Much Ado About Nothing | Queensland Theatre Company

Much Ado About Nothing | Queensland Theatre CompanyPhotos – Rob Maccoll

Much Ado About Nothing is easily one of Shakespeare's most successful works, with a theme ever relevant it remains one of his more hilarious, whimsical and witty comedies. We have been afforded the opportunity to see another timeless play adapted to suit a new wave of theatre as the Queensland Theatre Company have teamed up with funky composer Gordon Hamilton to bring us a contemporary version of this classic with a cocktail sipping 'rom-com' twist.

With a stunning contemporary set design the stage is set up like a tropical penthouse with furniture and set all done in crisp white giving an immediate feel of sophistication. Based on two sets- 'inside' and 'outside', the stage had the perfect mix of beauty; effective use of space and much to the crowd's surprise had the ability to spin 360 degrees – switching seamlessly between the two. Lighting and sound created realistic images of the moon and sounds of thunder; lightning and fireworks that had the crowd jump with surprise and search around for sight to make legitimacy of sound. The total black-out of the stage except for a single cigarette, smoked by the villain Don John (Hayden Jones) created that all too important sense of villainy. Credit must be given to designers Richard Roberts and Ben Hughes for creating such a chic atmosphere and really driving home that a set does not need to be overly technical to be spectacular.

The cast were second to none, and immediately you could feel their sense of excitement on stage, and I must give special note of the absolute commitment each played to their part.

The 'party' scene was a perfect display of this with each background character dancing and directing themselves in all manner of party, whilst the sequinned 'maids' sang the popular new classic “Hey Ya”.

Gordon Hamilton has done a wonderful job orchestrating deep, funky sounds that slipped and weaved through shocks of thunder, storms and such as the stage spins for scene changes and made sexy and sensual song choices (I've Put A Spell On You) to show the lusty tension between the characters.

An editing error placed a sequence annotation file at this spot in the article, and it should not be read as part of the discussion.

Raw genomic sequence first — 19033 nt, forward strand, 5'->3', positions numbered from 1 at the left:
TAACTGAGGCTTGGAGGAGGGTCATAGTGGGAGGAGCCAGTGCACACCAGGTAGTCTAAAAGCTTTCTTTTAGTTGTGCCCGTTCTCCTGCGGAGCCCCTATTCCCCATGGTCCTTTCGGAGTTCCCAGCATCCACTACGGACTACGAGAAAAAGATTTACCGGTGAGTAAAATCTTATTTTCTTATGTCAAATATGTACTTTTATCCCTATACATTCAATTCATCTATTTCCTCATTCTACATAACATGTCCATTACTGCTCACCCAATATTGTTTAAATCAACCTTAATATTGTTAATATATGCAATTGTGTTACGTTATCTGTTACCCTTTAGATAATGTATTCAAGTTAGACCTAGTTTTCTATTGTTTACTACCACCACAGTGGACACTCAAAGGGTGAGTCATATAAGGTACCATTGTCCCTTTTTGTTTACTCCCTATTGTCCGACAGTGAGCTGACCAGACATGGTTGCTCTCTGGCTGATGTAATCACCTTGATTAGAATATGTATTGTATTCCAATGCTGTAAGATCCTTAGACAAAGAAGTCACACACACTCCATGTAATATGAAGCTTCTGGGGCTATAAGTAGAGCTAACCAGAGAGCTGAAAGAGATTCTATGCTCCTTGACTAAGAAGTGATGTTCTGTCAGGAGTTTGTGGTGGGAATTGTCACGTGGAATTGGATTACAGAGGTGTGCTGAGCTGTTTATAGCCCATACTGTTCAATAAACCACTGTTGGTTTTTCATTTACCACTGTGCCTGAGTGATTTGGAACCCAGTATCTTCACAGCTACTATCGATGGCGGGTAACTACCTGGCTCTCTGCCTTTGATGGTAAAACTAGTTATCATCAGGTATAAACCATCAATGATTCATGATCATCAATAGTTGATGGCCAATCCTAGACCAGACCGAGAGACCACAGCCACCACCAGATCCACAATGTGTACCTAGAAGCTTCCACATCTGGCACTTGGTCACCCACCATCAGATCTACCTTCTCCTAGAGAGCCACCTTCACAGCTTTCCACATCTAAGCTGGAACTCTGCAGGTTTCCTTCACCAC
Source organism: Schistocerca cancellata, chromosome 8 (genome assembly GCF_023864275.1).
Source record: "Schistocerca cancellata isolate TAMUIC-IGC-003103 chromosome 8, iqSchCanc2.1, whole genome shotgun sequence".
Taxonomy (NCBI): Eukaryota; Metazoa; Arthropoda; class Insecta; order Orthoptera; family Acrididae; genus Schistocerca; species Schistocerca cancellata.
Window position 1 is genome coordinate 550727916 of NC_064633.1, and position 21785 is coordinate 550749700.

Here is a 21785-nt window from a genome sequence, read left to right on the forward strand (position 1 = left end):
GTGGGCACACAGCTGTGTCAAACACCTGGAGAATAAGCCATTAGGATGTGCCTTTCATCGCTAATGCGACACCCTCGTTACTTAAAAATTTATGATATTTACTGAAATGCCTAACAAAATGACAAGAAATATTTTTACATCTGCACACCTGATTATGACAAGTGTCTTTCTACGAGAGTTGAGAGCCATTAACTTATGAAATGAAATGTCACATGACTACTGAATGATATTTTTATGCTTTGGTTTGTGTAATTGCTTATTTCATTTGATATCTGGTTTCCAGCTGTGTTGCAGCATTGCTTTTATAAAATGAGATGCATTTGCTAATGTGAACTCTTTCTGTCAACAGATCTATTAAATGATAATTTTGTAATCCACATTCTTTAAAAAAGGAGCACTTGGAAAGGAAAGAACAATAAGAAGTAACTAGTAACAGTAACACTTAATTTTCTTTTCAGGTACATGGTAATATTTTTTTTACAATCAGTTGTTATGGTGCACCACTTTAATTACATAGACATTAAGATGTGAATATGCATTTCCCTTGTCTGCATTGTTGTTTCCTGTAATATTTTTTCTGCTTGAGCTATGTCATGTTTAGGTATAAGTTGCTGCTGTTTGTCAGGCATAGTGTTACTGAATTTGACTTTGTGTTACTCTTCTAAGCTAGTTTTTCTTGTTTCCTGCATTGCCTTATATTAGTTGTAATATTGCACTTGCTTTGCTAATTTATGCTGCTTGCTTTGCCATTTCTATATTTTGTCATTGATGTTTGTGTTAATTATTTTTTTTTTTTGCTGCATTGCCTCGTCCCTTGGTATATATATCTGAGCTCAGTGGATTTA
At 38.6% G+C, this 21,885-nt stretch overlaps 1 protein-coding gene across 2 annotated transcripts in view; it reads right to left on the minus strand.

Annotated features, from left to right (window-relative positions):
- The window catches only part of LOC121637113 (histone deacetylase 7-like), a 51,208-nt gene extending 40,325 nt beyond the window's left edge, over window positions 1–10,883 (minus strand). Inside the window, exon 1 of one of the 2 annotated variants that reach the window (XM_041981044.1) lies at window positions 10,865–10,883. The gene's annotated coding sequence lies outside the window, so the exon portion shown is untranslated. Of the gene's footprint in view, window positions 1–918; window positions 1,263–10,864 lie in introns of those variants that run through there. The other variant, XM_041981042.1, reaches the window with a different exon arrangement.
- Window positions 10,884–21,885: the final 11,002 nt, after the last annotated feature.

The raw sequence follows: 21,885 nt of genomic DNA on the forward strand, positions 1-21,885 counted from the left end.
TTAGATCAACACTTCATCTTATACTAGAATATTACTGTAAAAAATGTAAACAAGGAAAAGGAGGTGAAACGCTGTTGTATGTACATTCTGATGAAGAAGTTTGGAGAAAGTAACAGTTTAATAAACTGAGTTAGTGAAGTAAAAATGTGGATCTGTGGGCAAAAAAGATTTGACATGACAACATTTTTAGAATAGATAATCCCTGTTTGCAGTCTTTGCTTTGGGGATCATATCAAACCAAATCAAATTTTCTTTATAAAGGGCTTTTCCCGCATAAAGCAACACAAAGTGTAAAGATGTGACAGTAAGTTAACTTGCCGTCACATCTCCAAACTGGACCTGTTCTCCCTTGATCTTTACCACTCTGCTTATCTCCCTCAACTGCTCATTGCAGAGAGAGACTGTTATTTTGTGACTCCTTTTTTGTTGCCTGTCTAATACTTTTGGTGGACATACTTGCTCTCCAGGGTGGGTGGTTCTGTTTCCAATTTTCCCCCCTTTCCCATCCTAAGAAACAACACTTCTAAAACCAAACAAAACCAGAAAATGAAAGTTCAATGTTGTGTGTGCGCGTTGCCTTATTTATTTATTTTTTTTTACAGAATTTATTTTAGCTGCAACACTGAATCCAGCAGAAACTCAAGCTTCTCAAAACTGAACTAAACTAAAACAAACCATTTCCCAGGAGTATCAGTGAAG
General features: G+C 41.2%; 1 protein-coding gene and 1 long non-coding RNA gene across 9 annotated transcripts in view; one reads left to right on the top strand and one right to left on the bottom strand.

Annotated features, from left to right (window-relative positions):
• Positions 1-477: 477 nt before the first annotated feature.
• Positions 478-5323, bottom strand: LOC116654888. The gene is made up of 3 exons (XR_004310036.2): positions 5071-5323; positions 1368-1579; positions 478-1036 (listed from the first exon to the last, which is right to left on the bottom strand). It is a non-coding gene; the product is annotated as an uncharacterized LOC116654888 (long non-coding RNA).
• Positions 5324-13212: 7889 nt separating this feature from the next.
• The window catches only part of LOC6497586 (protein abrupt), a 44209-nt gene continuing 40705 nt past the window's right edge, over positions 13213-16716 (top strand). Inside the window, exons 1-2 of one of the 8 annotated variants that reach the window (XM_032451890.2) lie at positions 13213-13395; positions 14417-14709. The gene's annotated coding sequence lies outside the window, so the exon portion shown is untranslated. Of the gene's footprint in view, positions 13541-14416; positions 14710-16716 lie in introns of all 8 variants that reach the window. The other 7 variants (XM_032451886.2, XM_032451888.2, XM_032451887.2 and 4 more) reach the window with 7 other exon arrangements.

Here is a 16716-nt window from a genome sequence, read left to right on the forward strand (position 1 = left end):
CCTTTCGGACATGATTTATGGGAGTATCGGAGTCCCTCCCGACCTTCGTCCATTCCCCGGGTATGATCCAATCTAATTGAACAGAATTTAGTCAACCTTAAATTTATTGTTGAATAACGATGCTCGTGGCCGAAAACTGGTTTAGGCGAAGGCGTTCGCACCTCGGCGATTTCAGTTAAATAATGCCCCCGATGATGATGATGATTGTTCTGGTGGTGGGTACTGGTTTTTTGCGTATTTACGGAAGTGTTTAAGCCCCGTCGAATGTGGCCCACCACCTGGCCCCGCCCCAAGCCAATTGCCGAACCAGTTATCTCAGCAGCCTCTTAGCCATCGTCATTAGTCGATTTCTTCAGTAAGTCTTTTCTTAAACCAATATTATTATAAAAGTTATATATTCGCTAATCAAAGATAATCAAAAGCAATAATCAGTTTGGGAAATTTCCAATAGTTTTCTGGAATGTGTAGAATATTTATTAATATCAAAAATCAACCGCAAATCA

I couldn't help but be amused by the unmistakable twang of the Australian accent throughout the play, and although our accent would surely make a mockery of Shakespeare's words, in many ways the cast used it to their strengths and made it all the more perfect for this comedy. Dogberry (played by Liz Buchanan) was hilarious and believable, coming across with a certain and celebrated 'little Aussie battlahhh' nature. If Shakespeare ever had a role for the 'tuck-shop lady', Dogberry would have nailed that too.

Due credit should surely go to Hugh Parker, who encapsulated the role of Benedick so well even I was smitten with him by the end. His comical and witty banter with Beatrice (Christen O'Leary) was fast and furious, and they made a perfect pair. The camaraderie of cast was captured well between Claudio (Patrick Dwyer) and Don Pedro (Tama Matheson), also in villains Don John (Hayden Jones) and Borachio (Mark Conaghan). The thick-as-thieves pairing of Verges (Megan Shorey) and Dogberry (Liz Buchanan) had everyone giggling as they 'rolled' in their golf cart or interrogated suspects as security guards.

More to the show of commitment of the cast the tragedy scenes were just as captivating. The wedding scene, where the lovely maiden Hero (Ellen Bailey) was wrongfully slandered brought great tension, the contempt from her father Leonato (Bryan Probets) chilling and the rage of Beatrice for the slander of her cousin Hero was moving, showing her struggle for justice in a world that favours the man – “...that I were a man I'd eat his heart in the market place!” Hairs were definitely standing up, as chilling accusations and loss throughout the scenes makes the heartbreak in the characters feel all too real.

A real feast for the soul, Shakespeare never disappoints and his message stays ever clear throughout the ages. Life is full of laughter, heartbreak, love and betrayal and Queensland Theatre Company's production of Much Ado About Nothing spares none of this. Whether you're a maiden, a villain or something in between, you are bound to enjoy yourself.


Queensland Theatre Company presents
Much Ado About Nothing
by William Shakespeare

Director Jason Klarwein

Venue: Playhouse, QPAC
Dates: 28 April – 15 May 2016
Bookings: queenslandtheatre.com.au | 136 246




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